Race tech: SRAM’s Neutral Race Support motorbikes

High-tech machines for carrying wheels and water

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SRAM’s Neutral Race Support (NRS) team added two modified Aprilia Mana 850 GT ABS motorcycles to their armoury for this year’s Amgen Tour of California. They allow the crew to cover smaller time gaps and deal with tight and mountainous roads.

The Aprillas, which had their first test run during last month’s Tour of the Gila, were specially chosen by SRAM because of their seven-speed clutchless sequential transmissions. These make it easier to mirror the variable speeds of the peloton.

The transmission has three different settings: Sport, which allows the rider to manually shift using a foot lever or handlebar mounted paddles; Touring, which does it all for the rider; and Rain, which mellows the throttle response and allows the rider to downshift only.

BikeRadar caught up with Rob Eva, SRAM’s Southern Hemisphere market manager, and pilot of Neutral Moto 1 at the Tour of California, who gave us a run through his machine. “We need a storage can, a comfortable spot for the ‘jumper’ and, obviously, room for the rack,” he said. “It’s got to be a good bike that has a bit of go in it.”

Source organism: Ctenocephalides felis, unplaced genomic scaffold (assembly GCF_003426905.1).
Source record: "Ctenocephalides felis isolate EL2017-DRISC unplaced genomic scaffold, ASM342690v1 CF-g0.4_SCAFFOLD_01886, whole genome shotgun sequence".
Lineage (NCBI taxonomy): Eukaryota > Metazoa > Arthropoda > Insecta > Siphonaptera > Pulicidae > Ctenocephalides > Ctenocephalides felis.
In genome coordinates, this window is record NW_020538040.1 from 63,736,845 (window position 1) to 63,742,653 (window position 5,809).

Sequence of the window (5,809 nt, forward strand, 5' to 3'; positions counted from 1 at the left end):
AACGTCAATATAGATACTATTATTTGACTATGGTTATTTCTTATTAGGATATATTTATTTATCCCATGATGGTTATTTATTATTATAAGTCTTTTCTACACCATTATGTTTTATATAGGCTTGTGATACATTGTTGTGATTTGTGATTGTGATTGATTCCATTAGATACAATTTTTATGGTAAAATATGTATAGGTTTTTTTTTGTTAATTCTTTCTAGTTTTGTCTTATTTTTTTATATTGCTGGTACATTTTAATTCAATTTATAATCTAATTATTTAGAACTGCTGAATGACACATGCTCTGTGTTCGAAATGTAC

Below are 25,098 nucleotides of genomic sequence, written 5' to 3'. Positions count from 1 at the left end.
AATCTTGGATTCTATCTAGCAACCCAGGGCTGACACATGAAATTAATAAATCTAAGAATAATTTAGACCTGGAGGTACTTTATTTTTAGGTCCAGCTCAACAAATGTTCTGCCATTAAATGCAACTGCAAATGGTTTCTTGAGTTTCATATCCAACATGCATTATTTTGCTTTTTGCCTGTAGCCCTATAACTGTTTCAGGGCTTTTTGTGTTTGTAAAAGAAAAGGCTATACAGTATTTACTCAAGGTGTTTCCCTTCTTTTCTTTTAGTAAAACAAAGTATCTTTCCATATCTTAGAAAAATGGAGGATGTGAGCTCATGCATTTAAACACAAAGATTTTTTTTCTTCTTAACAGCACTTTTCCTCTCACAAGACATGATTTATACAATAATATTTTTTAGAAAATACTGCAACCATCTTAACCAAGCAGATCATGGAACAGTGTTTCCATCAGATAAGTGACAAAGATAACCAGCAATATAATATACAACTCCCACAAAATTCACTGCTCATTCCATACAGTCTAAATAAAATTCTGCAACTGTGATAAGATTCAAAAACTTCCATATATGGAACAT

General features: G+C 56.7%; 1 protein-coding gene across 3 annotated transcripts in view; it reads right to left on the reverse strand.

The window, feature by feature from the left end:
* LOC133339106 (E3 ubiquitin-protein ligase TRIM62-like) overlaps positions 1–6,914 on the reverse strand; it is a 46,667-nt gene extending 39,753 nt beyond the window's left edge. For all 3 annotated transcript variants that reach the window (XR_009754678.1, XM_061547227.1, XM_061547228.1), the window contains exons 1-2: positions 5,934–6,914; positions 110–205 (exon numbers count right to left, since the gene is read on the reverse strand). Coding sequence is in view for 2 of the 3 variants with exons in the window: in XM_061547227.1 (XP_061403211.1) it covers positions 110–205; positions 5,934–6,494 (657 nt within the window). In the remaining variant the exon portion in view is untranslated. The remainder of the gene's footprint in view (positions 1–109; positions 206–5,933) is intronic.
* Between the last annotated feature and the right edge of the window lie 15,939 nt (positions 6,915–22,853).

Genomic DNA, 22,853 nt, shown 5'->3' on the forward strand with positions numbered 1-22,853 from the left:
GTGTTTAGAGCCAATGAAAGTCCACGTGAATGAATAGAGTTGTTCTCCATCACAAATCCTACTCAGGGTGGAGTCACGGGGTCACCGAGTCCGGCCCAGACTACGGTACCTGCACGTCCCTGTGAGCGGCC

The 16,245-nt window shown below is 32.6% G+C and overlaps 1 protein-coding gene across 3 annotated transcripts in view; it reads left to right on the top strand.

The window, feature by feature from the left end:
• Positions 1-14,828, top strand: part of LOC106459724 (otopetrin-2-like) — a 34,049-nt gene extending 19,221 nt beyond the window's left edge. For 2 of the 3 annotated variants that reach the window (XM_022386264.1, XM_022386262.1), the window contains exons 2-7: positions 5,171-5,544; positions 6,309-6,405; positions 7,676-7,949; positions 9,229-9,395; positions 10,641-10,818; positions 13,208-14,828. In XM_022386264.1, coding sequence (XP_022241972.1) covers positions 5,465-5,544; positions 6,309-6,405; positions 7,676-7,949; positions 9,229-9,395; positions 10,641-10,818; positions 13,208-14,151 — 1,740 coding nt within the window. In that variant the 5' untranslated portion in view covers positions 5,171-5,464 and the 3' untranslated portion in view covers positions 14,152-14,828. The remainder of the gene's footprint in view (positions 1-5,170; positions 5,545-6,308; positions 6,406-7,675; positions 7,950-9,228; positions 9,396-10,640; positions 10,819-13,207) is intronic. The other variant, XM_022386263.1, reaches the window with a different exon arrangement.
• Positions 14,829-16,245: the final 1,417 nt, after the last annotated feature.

Aprilia’s cvt automatic clutch: aprilia’s cvt automatic clutch
Matt Pacocha/BikeRadar

SRAM’s Aprilia Mana 850 GT ABS CVT motorbikes have an automatic clutch

Eva gets the racks from metal fabricator Chris Jones, who lives in Australia. The ones used in California are a fourth generation design; previous generations were used in numerous editions of the Herald Sun Tour.

“This moto in the back drives with bottles,” said Eva. “Especially on a stage like tomorrow, where we’re going to be on our own for long periods, when riders need bottles they can pull up alongside and get them, so long as they’re within they’re feeding time.”

Aluminium racks made by chris jones fabrication: aluminium racks made by chris jones fabrication
Matt Pacocha/BikeRadar

The aluminium racks are made by Chris Jones Fabrication

The helmet cam belongs to Eva’s ‘jumper’, Eric Brandt. Brandt’s job is to ‘jump’ off should a rider need a wheel and change it. Each motorbike carries four Zipp 404 clinchers: two fronts plus one 10-speed and one 11-speed rear. The red tyre marks the wheel with the Campagnolo 11-speed cassette.

Neutral Moto 1’s main job is to stay with the race leaders. “We’re chasing the podium,” said Eva. “So if a break goes up, we go with it; if they come back, we come back.”

Rob eva and eric brandt man neutral moto 1: rob eva and eric brandt man neutral moto 1
Matt Pacocha/BikeRadar
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Rob Eva and his ‘jumper’ Eric Brandt with Neutral Moto 1